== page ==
We’re neck-deep in our kid’s bath renovation project and decided that now’s the time to add some additional lighting to our dark, alcove bath/shower area.
Initially, I was hesitant to start playing with electricity but now that I’m done, I have to say this was a pretty easy project that has a huge impact on our showering experience.
Here’s what you’ll need:
- The light, I used a 6” Halo wafer light: https://amzn.to/3jX4CWx
- Romex cable: https://amzn.to/3iMjXKj
- Drywall saw: https://amzn.to/37IqE9R
And of course any switches, boxes, etc. for your particular project.
Before diving in, make sure you know which way your joists are running, this will make life a heck of a lot easier.
Cut the hole
The light kit comes with a template for you to use to help mark the size of the hole you’ll need to cut. A 6” hole saw will make easy work of this as you won’t have to draw the circle out, or kill your arms and neck trying to cut a hole in the ceiling.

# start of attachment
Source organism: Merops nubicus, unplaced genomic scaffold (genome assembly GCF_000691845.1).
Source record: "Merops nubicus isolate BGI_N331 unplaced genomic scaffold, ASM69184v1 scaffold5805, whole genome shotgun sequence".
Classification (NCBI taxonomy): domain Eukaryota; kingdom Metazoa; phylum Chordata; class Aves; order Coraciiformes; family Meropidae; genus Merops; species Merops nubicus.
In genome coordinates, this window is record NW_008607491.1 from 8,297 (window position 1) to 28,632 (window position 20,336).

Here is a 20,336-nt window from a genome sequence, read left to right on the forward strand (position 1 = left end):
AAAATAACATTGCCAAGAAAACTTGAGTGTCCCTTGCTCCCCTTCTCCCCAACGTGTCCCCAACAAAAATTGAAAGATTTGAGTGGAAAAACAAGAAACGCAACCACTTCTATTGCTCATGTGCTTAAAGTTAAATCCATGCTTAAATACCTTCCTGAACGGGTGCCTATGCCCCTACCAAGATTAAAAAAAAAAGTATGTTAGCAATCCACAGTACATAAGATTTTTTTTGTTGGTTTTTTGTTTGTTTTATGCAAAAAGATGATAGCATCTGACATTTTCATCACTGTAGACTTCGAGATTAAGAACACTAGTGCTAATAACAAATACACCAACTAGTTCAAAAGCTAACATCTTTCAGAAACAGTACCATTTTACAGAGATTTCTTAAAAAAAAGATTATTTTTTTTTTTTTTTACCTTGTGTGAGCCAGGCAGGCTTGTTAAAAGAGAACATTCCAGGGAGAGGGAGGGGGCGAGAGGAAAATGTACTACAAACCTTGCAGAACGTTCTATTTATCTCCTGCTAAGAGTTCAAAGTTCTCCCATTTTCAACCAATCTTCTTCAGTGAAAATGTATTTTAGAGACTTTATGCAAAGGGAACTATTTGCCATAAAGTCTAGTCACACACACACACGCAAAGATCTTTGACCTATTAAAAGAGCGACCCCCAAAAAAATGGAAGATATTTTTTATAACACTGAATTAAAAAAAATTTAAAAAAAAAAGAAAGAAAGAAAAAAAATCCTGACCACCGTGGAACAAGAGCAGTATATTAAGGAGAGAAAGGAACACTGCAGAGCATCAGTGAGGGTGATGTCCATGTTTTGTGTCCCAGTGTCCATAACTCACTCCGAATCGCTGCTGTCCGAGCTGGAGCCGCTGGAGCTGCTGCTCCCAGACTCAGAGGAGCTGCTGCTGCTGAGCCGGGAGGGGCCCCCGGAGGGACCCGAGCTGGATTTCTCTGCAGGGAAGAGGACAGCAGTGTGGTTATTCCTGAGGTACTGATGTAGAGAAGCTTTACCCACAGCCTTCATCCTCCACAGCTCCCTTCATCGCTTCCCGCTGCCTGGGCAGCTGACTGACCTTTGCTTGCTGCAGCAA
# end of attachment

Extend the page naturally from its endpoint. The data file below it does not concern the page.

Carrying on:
If you’re cheap like me, the pain is worth it.
Cut the access hole and drill the wire path
After the hole for your light is cut, you’ll need to cut a rectangle at the wall. This is where you’ll pull your wire to. Depending on whether or not you’re doing this with finished walls, you’ll also need to cut out some additional rectangles to continue the wire path until you get to the switch.
Run the Wire
Nothing additional to add to that, just fish the wire through the holes.
Wire the Light
Simply follow the instructions on how to wire the light. The Halo light is great as you simply press fit the Romex wires into the junction box connectors. It then clamps shut. Super easy.
Wire the Switch
Again, nothing additional to add here. If you want I can make a tutorial on switch wiring at a later date!
Mount the Junction Box
You’ll need to mount the junction box to the joist. I needed to use my impact drill since the hole was so small. It’s a bit precarious working in such a tight space but I eventually got it all up there nice and tight.
Pop in the Light
The Halo has two clamps that are spring-loaded so they hold to the sheetrock nice and tight. Just flip the clamps up and pop the light into the hole.
Now turn the breaker back on, flip the switch and enjoy your new light!
If you learned something new today, or if you have questions on this particular project, please leave me a comment below!
Thanks for watching.
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